In animal trials, one of the cannabinoids found in cannabis, cannabidiol (CBD), was shown to significantly reduce both pro-inflammatory cytokines in the bloodstream and the incidence of diabetes in non-obese mice (Weiss, et al., 2006). Later, those same researchers followed up with a similar study, but with rodents that were either in a latent diabetes stage or with initial symptoms of diabetes and found that CBD was effective at curtailing the manifestations of the disease. Only 30% of the CBD-treated mice ended up developing diabetes (Weiss, et al., 2008). Research has also found that CBD treatments in rats for one to four weeks received significant protection from diabetic retinopathy (El-Remessy, et al., 2006).
CBD and THC act upon the cannabinoid receptors (CB1 and CB2) of the endocannabinoid system, which stimulates anti-inflammatory and analgesic responses. Because of cannabis’ anti-inflammatory effects, researchers have concluded that it can serve as a viable therapeutic option in the treatment of inflammatory diseases, like diabetes (Croxford & Yamamura, 2005). One study found that administering CBD weakened oxidative stress, inflammation, cell death and fibrosis, suggesting that it possesses great therapeutic potential (Rajesh, et al., 2010). An animal study found that action on the CB1 receptor decreased non-fasting plasma glucose, improved glycemic response to glucose and enhanced insulin sensitivity (Irwin, Hunter, Frizzell & Flatt, 2008).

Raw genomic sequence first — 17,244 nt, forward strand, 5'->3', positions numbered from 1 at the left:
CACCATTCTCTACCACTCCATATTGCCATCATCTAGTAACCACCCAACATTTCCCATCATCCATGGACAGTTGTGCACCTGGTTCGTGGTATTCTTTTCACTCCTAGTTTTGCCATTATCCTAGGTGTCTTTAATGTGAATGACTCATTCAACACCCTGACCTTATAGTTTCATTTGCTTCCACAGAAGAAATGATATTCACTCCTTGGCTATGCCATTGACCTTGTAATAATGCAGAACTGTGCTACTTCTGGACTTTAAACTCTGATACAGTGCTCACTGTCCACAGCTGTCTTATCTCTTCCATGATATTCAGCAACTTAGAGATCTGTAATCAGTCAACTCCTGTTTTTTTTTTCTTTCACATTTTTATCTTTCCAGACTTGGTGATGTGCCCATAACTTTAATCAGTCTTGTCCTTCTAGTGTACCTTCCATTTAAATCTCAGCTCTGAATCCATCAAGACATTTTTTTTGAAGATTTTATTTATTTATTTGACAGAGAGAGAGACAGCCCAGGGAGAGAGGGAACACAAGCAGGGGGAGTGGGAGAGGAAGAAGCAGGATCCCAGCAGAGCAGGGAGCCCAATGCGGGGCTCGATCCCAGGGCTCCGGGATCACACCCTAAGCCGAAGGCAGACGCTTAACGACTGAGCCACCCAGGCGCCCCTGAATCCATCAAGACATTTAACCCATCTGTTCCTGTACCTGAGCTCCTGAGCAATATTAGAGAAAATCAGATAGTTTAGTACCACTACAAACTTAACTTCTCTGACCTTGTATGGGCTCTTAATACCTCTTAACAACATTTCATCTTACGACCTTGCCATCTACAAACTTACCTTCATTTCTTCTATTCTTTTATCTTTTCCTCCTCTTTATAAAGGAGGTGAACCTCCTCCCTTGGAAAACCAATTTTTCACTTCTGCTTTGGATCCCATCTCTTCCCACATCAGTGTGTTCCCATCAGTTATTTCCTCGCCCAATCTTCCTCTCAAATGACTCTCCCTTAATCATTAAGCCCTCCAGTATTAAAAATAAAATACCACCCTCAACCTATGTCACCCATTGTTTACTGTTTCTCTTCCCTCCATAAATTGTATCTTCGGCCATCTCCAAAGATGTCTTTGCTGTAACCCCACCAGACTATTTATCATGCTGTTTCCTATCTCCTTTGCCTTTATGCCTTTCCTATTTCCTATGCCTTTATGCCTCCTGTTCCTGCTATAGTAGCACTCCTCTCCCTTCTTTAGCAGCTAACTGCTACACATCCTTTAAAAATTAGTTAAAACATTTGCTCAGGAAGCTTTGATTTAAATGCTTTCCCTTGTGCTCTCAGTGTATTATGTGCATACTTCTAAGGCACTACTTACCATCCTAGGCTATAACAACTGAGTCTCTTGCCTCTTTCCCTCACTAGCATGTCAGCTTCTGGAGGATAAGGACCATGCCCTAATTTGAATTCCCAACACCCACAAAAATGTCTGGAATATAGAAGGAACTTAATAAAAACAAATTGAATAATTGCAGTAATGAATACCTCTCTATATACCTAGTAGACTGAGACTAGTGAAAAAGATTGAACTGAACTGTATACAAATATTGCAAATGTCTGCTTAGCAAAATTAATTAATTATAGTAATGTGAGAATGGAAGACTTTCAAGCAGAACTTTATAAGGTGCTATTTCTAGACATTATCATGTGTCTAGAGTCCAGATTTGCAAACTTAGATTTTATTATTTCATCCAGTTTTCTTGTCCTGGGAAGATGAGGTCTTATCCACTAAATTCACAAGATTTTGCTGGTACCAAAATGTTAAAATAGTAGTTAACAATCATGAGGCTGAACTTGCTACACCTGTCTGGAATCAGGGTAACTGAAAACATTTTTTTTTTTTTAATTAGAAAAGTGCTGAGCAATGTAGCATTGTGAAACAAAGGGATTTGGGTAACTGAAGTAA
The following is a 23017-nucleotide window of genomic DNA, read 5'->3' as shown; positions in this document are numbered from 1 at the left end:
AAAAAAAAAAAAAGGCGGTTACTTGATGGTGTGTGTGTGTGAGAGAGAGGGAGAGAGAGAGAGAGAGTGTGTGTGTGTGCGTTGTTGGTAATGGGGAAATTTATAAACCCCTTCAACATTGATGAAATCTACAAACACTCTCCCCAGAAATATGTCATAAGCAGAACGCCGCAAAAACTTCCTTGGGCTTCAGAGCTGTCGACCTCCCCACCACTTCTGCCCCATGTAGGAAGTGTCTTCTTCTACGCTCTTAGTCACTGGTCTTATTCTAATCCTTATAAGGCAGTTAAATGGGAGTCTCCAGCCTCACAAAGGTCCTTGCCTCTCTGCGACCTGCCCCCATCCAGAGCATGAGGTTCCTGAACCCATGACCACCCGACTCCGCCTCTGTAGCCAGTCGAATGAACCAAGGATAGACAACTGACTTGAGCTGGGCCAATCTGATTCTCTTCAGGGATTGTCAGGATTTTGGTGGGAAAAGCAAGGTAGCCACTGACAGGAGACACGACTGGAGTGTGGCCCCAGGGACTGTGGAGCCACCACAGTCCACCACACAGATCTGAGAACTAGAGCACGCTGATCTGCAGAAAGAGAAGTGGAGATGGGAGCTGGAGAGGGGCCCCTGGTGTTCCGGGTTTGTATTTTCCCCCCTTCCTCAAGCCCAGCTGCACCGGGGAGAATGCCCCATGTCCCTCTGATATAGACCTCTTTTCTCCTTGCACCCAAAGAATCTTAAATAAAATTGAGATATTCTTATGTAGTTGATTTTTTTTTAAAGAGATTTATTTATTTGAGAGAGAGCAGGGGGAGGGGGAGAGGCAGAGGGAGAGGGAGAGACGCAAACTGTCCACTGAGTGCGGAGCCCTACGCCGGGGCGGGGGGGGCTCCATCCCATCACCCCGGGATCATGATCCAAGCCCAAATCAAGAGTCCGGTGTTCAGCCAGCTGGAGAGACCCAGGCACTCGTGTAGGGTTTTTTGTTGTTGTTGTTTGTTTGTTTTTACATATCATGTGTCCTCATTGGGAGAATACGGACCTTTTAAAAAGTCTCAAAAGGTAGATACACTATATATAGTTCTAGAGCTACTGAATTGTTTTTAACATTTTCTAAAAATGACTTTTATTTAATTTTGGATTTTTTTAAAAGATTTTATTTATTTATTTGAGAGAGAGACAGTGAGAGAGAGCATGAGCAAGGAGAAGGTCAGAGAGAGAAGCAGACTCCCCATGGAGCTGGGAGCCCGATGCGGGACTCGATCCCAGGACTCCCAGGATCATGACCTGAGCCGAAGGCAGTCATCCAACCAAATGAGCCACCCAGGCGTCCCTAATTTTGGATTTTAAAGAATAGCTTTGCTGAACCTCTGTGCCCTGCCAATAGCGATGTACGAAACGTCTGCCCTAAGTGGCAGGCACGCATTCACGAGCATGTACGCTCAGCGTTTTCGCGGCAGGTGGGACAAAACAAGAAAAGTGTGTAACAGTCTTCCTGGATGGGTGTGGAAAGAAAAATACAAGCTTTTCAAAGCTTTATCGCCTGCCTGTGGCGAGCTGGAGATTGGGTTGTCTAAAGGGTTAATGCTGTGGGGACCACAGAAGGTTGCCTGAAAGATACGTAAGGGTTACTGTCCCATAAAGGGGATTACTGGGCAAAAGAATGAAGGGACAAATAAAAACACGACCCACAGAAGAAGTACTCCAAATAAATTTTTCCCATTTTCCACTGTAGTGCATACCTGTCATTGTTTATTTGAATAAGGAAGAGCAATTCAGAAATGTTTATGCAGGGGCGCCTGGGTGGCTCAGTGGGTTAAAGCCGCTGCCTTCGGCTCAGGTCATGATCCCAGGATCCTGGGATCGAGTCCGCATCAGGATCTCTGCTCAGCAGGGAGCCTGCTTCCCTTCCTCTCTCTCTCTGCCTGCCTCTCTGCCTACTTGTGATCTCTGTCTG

Cannabis can also assist in the management of pain associated with diabetes.
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